Ald. Mitts, Stamps duke it out in first debate

March 27, 2015
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Ald. Emma Mitts (37th) and challenger Tara Stamps threw a few white-knuckled swings Tuesday night during their first debate this election cycle, heating up the race just two weeks before the runoff.

The April 7 election is the first runoff for 15-year Ald. Mitts, who was just 1 percent short of the 50.1 percent needed to keep her Chicag0 City Council seat Feb. 24; Stamps came in second with 32 percent.

Unlike the earlier forums they’ve attended, the debate gave the candidates a chance to respond more directly to their opposition.

Stamps asked Mitts to debate her before the February election, then again in early-March. The alderman told AustinTalks she ignored the requests because she felt Stamps had not treated her with respect.

Mitts voiced that sentiment at Tuesday night’s AustinTalks/Austin Weekly News-sponsored event, where the candidates also called each other out on their voting records, knowledge of the ward’s new boundaries and even their mothers.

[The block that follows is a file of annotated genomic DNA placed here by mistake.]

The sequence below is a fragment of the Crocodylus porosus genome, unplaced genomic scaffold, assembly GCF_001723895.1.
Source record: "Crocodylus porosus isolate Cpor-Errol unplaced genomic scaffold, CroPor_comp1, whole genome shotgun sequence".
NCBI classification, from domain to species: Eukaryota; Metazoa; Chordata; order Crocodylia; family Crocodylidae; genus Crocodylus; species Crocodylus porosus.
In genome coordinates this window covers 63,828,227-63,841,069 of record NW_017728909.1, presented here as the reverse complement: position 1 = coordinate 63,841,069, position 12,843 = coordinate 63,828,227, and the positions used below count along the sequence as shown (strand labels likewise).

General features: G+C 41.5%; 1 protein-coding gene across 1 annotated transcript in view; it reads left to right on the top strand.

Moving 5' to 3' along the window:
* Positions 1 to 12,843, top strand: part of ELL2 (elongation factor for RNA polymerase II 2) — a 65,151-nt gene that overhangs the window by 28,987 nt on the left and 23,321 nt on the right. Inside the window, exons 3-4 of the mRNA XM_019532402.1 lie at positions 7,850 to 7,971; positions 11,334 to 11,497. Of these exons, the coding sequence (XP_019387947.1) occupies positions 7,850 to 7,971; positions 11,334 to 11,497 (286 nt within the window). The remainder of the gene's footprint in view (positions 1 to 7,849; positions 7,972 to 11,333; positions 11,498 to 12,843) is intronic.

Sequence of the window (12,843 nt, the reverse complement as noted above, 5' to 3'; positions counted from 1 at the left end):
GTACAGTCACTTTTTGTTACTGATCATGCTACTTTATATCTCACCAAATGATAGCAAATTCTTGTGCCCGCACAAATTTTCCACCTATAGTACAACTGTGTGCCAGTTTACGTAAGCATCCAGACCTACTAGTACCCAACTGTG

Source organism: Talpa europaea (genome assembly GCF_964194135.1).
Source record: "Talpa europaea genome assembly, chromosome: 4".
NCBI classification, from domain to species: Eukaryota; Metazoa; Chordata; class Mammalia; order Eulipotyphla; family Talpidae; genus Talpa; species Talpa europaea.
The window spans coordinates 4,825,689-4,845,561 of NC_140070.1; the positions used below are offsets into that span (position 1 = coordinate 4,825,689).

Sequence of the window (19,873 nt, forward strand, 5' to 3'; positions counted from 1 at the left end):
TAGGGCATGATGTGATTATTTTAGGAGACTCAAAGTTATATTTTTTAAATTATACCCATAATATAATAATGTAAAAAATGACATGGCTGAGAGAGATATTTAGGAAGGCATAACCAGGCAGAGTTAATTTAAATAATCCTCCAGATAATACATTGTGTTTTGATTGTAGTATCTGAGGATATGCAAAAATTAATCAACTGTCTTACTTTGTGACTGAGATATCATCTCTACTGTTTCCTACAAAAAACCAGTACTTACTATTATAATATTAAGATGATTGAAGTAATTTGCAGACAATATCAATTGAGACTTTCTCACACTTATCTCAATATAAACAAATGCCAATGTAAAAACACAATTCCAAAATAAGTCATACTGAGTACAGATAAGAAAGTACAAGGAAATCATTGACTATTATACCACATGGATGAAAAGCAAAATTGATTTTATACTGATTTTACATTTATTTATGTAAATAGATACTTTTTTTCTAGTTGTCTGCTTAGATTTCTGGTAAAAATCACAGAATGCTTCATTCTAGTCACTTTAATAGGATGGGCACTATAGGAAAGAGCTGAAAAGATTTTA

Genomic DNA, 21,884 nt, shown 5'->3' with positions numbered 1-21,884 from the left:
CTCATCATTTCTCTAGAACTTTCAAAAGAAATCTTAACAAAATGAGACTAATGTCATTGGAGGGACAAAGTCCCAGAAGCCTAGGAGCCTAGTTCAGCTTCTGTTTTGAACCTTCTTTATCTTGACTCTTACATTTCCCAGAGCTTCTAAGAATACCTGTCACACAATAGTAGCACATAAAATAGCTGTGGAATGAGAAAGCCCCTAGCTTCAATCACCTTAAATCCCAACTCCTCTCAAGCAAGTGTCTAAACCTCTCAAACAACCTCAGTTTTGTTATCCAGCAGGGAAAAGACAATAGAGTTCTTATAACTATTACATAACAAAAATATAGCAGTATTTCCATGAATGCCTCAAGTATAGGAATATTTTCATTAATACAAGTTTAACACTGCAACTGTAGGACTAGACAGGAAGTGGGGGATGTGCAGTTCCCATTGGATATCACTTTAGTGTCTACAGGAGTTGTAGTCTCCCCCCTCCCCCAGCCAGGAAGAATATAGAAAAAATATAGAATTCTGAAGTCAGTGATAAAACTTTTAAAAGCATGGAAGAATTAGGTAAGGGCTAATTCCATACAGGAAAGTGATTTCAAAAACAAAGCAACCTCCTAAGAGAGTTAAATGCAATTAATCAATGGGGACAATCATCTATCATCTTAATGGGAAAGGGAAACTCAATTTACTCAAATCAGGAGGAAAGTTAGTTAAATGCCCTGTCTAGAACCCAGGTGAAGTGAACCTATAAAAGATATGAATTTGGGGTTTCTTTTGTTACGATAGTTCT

More than 120 people filled the auditorium at LaFollette Park.

Moderator Curtis Lawrence, an associate journalism professor at Columbia College, started by asking Stamps – a CPS teacher – how she plans to make decisions without the influence of the Chicago Teachers Union. The group has pumped at least $56,000 into her campaign, according to campaign finance records.

Stamps said her own interests — like serving the working class and wanting a safe community — just happen to match CTU’s.

“It’s an independent voice that started the union voice,” Stamps said. “My vision happens to be the same as the union.”

Mitts was asked the same question but about one of her biggest funders: Chicago Forward, a political action committee that backs candidates aligned with Mayor Rahm Emanuel. The Daley appointee, often accused of voting too often with the mayor, has received roughly $44,000 from Chicago Forward.

Mitts said she’s “a voice for the residents of the 37th Ward” and stood up to Emanuel before he closed six mental health clinics across the city in 2012. Mitts received a bout of cheers, but Stamps pointed out in her rebuttal that the alderman ultimately voted to close them.

In an interview Wednesday, Mitts reiterated that she “let the mayor know how she felt,” but voted for the closings because she was outnumbered by his supporters and figured her stance could be wrong.